It is near Fall; Out traditional quarterly report. : LUSENET : TB2K spinoff uncensored : One Thread

This is what has been our joint quarterly report for the last few years. It is almost fall. I am a little early. I just got back from Puddletown. I am here for a PhD exam and then I leave for Oregon, Washington and BC. I come back for another exam and leave for Germany, via Scotland.

Here, it has been a cool summer; the last week has evidently been in the 90s, but most of the summer was cool. August was one of the wettest ever. Our normal rainfall is about 3.5 in. Official rainfall was 8 or so inches. At my unofficial gauge it was near 20 in. Didnt have time for much of a garden this year. I got tomatoes and peppers. Looks like over a ton of pears and maybe 1/2 ton of apples. Chestnut trees are full but no walnuts. Oaks produced a lot of acorns and the fuzzy tailed rats are happy.

The wildlife is doing well. I have done counts on butterflies and mushrooms this year. Way above normal populations. Chiggers too. The nights are starting to cool. We see what are fall birds starting to return. We have the finest wildflower bloom that I have seen in a decade. Falcons have produced good broods, much to the consternation of the jays. In spite of the stories about GM pollen, the Monarchs are coming in large numbers. We are seeing fruit from wild plants that we havent seen in years. Excellent growing year. Turkey population is getting very high. So are quail and pheasant. This is one of those years. Who said 2000 would be all doom and gloom.

How is it where you are?

Best wishes,,,,


-- Z1X4Y7 (, September 04, 2000


That is OUR traditional quarterly report. Too many time zones, too little time.

Best wishes,,,,


-- Z1X4Y7 (, September 04, 2000.

109 and still rising,hasn't rained in over a month..maybe Al has something with that global warming..think I'll go poke some holes in some SUV tires

-- austin (just a t@d bit.warm), September 04, 2000.

Have been doing this for a long time. Forgot that the new people might not know that I am from central Missouri.

Best wishes,,,,


-- Z1X4Y7 (, September 04, 2000.

...think I'll go poke some holes in some SUV tires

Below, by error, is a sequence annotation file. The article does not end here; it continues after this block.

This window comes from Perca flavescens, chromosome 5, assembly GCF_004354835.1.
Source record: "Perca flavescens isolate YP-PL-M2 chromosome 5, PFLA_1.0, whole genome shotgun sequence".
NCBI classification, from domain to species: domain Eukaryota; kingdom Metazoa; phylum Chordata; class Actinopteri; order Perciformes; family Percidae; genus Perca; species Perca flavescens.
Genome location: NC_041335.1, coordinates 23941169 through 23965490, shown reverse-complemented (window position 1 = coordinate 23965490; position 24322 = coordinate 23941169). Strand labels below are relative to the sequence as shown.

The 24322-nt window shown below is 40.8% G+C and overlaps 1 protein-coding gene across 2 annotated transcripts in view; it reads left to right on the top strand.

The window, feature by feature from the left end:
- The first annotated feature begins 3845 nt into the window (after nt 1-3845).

If you were to attempt such a thing with my SUV I would blow your fucking head off.

Have a nice day.

-- Don't Make Assumptions (, September 04, 2000.

Sounds nice, Z. It's still hot and dry here in the DFW area of Texas...pretty much like it was the past three years. We had some good rain in the Spring, and haven't had water use limitations set. The one thing I've heard this year that I hadn't heard in the past 2 years is that armadillos are digging up yards in the neighborhood [seeking water?]

I've seen many more butterflies this year than last, and fewer grasshoppers. I didn't make a garden. The drought and the watering restrictions resulted in its death last year, and I had no reason to believe this year would be different.

-- Anita (, September 05, 2000.


"poking holes in some SUV tires" referred to #5 of 'How to be a good Democrat':""You have to believe that global temperatures are less affected by cyclical,documented changes in the earth's climate,and more affected by yuppies driving SUV's""

Now you'll probably be offended that I may have insinuated that you are a 'yuppie'

-- austin (just a t@d.bit warm), September 05, 2000.

What's the big deal with being a Yuppie? Should I be ashamed of it? Sell my cozy house in my cozy neighborhood and move to a trailer park?

We got 2 SUV's. Does that make me a Yippee Yuppie?

-- (, September 05, 2000.


Fall is a season I look forward to with great anticipation. Old Sol is beginning to peek out now for longer intervals, after a foggy summer. The first Monarch of the season floated past me two days ago, it seems early - {I think I say that every year}.

There is a bit of chill in the air in the morning, though not enough to send too many varmints seeking shelter under the house yet.

In a 'normal' year, I'd start to anticipate the first good bit of rain, then a perscribed burn. Since the tree diseases have gotten a strong toe-hold, burning is out of the question. As for the oaks, I'll check the acorns & get back to you. The New York Times had a good article on our poor oaks in the last couple of weeks. I guess they've finally identified then pathogen that's doing them in. It's pretty sad to travel the coast range now, and see the terrible turning.

On a brighter note - hopefully Boletus edulis lurk 'round the corner. Not long after that {it seems}, I'll expect to see the migrating whales. They'll accompany me into the next season.

The big excitement for this year seems to have been the amount of brown pelicans sporitng breeding plumage & behaviors further north into their old rookery ranges.

-- flora (***@__._), September 05, 2000.

Hi Z,

I've just returned from almost a week of fishing in Northern Michigan. Here in Central Ohio, the weather has turned seasonably cool (low 70s) and the tops of many maple trees are starting to turn. The harvest is coming along: corn, soy, wheat are bountiful. There has been enough rain to saturate the water table and break the drought.

There have been two odd shootings: a family of seven killed in an apparent murder/sucide and a man shot his wife on school property (classes weren't in session). Stories are in the Dispatch if anyone cares.

I love this time of the year!

-- (, September 05, 2000.

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